And then, I go and make cookies. But I ate them with a glass of cashew milk so that's good, right? Life is about indulgence and balance.
Recipe: Best Chocolate Chip Cookies Ever, made with Ghiradelli 60% cacao chips using the new Kitchenaid.

Wednesday, March 9, 2016

Chicken & Vegetable Udon Soup

It is going to be unseasonably, record breakingly warm today. A high of 77F? Yes, please!

As much as I was ready for winter to be over, I have to admit, I love having a reason to sip on hot soups. This particular recipe was a completely spontaneous move that turned out to be rather delicious. I was planning on making some sort of chicken stir fry to eat with rice but when I left work that evening, it was 14F so I decided I needed a really comforting bowl of soup. So, I repurpose the stir fry ingredients into soup ingredients and grabbed a few blocks of udon noodles and made this glorious dish.

It's a quick one pot dish that comes together in about half an hour.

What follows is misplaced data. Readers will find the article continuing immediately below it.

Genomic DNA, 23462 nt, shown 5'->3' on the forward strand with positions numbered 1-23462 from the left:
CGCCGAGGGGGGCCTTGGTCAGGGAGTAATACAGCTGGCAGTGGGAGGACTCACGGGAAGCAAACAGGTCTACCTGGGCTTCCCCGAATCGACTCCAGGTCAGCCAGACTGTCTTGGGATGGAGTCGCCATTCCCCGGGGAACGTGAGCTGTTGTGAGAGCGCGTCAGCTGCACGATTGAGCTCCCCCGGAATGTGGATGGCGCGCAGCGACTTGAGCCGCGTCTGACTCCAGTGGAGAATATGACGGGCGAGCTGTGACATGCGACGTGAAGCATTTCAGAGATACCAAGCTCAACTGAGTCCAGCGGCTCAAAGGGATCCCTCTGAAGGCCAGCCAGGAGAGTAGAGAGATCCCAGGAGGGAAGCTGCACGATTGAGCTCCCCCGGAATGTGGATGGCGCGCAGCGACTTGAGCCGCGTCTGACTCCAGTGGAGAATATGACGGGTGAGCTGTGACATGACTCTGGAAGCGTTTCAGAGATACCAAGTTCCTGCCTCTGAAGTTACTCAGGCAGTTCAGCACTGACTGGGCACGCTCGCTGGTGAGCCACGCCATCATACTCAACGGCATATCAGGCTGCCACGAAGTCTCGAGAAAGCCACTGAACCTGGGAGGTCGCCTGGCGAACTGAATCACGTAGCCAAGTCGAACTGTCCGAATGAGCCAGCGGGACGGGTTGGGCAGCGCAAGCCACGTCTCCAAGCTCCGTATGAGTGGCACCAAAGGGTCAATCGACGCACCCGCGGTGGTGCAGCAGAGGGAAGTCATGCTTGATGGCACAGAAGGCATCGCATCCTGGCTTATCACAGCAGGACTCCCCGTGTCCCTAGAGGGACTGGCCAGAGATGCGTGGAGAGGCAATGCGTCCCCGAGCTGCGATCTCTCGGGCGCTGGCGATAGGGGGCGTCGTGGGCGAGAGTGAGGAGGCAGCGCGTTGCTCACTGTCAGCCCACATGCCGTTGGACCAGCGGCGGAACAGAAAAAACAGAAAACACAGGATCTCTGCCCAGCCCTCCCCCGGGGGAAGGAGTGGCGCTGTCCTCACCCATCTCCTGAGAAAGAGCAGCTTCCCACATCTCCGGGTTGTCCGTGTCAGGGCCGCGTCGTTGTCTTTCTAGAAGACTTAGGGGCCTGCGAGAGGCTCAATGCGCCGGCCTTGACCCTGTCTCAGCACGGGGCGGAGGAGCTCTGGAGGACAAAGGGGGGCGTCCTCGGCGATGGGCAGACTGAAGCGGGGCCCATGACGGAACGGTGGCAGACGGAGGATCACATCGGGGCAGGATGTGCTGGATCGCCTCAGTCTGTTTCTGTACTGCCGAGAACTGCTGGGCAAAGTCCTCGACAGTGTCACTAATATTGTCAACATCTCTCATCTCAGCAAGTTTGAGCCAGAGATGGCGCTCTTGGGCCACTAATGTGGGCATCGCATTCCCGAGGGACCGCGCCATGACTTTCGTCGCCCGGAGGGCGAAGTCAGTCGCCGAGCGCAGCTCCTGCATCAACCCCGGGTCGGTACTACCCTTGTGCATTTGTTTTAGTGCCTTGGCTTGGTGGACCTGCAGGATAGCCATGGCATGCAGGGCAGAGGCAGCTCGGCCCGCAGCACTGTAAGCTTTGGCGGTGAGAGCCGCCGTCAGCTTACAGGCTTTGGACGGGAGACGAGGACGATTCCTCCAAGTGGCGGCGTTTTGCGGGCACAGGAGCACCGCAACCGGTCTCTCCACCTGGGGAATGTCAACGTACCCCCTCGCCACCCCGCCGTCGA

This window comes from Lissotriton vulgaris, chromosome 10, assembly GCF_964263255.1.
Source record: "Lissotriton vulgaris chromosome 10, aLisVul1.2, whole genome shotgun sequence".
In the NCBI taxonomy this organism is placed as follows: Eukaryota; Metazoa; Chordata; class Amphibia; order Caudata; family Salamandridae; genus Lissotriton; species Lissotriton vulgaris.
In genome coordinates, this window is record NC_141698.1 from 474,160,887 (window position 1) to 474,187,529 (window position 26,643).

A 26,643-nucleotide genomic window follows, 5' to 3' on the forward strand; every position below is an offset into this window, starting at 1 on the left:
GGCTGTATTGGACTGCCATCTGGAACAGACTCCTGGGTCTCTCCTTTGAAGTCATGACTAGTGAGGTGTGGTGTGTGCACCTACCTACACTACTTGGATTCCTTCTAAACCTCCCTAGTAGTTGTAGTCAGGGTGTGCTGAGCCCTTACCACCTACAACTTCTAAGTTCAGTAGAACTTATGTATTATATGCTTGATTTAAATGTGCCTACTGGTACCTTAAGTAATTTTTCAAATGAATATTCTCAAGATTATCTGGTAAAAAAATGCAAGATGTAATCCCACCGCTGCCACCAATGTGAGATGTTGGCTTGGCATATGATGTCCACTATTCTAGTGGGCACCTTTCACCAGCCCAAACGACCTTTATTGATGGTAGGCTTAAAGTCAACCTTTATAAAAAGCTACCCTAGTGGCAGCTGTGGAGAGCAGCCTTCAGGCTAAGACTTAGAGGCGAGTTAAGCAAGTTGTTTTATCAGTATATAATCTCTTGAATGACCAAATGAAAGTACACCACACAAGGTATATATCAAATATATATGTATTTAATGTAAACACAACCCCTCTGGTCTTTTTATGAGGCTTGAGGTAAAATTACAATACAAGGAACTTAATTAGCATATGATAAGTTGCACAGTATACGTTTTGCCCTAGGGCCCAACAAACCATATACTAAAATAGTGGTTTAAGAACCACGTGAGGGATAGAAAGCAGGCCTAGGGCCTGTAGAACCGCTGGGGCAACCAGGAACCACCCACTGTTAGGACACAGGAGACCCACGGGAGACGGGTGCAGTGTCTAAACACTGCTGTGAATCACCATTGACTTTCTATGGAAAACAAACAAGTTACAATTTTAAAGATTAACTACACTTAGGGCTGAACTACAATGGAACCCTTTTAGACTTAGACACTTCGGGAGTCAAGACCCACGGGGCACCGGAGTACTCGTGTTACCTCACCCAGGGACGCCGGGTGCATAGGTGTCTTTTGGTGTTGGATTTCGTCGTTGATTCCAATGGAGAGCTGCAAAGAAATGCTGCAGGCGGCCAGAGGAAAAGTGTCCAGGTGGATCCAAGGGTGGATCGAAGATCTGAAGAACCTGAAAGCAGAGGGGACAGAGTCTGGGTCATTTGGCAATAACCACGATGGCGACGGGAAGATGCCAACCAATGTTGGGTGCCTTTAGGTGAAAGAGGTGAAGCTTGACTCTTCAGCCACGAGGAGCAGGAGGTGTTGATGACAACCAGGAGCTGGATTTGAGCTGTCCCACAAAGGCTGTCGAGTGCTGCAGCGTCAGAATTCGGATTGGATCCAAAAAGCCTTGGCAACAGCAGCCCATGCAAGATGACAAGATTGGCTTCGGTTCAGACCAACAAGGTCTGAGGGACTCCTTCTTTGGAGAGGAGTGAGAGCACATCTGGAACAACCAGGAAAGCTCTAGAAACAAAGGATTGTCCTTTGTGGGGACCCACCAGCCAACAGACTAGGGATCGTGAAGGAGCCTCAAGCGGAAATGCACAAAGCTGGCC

Ingredients [serves 4]:
1 teaspoon olive oil
1 teaspoon sesame oil
2 lbs. drumsticks
1 teaspoon salt
1 teaspoon pepper
2 cloves garlic, minced
1 serrano pepper, sliced
4 oz. mushrooms, sliced
6 cupz water
2 tablespoons soy sauce
1 tablespoon miso paste
½ onion, sliced
1 carrot, diced
1 broccoli crown, cut into florets
4 servings udon noodles
4 eggs
2 cups baby spinach
scallion & sesame seeds

Monday, March 7, 2016

Elote Corn Dip

Back in January, I went to Arizona for a long weekend and had the best time chowing down on lots of Mexican food. On our second night, we went to a restaurant called Elote Cafe in Sedona because the Yelp reviews were screaming with praise.

We dealt with a 30 minute wait at almost 9PM, which speaks to the popularity of the place, but it was all worth it for their delicious namesake dip: elote. It was so good that I decided that I needed to make it the second I got home. So, the weekend after I'd gotten back, I went to the store and bought out-of-season corn to whip up some elote.